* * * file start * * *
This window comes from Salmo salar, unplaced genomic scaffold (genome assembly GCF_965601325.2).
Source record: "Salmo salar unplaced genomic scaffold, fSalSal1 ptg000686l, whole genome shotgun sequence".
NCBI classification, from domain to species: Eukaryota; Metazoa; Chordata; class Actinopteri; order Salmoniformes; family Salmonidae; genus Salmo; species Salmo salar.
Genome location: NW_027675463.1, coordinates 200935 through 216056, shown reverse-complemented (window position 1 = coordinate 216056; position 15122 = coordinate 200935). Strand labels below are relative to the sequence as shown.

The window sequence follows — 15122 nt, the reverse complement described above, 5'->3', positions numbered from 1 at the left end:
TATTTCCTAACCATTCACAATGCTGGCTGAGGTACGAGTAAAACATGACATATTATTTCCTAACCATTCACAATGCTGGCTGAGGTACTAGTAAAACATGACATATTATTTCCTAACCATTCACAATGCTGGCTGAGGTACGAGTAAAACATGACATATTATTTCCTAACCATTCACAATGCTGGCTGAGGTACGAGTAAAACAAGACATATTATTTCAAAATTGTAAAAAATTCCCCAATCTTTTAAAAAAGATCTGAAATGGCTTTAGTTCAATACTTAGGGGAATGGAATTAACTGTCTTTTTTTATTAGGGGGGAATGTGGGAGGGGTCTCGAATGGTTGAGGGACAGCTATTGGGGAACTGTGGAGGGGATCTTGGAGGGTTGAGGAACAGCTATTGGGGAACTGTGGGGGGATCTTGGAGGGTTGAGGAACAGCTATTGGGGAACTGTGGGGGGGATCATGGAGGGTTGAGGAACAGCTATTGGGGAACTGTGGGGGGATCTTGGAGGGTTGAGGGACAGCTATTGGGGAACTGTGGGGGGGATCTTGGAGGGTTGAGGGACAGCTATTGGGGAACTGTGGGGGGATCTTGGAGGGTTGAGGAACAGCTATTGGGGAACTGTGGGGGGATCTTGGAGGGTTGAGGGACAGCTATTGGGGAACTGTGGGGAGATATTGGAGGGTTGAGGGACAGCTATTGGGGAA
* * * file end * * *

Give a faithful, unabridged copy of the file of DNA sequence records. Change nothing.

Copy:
This window comes from Salmo salar, unplaced genomic scaffold (genome assembly GCF_965601325.2).
Source record: "Salmo salar unplaced genomic scaffold, fSalSal1 ptg000686l, whole genome shotgun sequence".
NCBI classification, from domain to species: Eukaryota; Metazoa; Chordata; class Actinopteri; order Salmoniformes; family Salmonidae; genus Salmo; species Salmo salar.
Genome location: NW_027675463.1, coordinates 200935 through 216056, shown reverse-complemented (window position 1 = coordinate 216056; position 15122 = coordinate 200935). Strand labels below are relative to the sequence as shown.

The window sequence follows — 15122 nt, the reverse complement described above, 5'->3', positions numbered from 1 at the left end:
TATTTCCTAACCATTCACAATGCTGGCTGAGGTACGAGTAAAACATGACATATTATTTCCTAACCATTCACAATGCTGGCTGAGGTACTAGTAAAACATGACATATTATTTCCTAACCATTCACAATGCTGGCTGAGGTACGAGTAAAACATGACATATTATTTCCTAACCATTCACAATGCTGGCTGAGGTACGAGTAAAACAAGACATATTATTTCAAAATTGTAAAAAATTCCCCAATCTTTTAAAAAAGATCTGAAATGGCTTTAGTTCAATACTTAGGGGAATGGAATTAACTGTCTTTTTTTATTAGGGGGGAATGTGGGAGGGGTCTCGAATGGTTGAGGGACAGCTATTGGGGAACTGTGGAGGGGATCTTGGAGGGTTGAGGAACAGCTATTGGGGAACTGTGGGGGGATCTTGGAGGGTTGAGGAACAGCTATTGGGGAACTGTGGGGGGGATCATGGAGGGTTGAGGAACAGCTATTGGGGAACTGTGGGGGGATCTTGGAGGGTTGAGGGACAGCTATTGGGGAACTGTGGGGGGGATCTTGGAGGGTTGAGGGACAGCTATTGGGGAACTGTGGGGGGATCTTGGAGGGTTGAGGAACAGCTATTGGGGAACTGTGGGGGGATCTTGGAGGGTTGAGGGACAGCTATTGGGGAACTGTGGGGAGATATTGGAGGGTTGAGGGACAGCTATTGGGGAA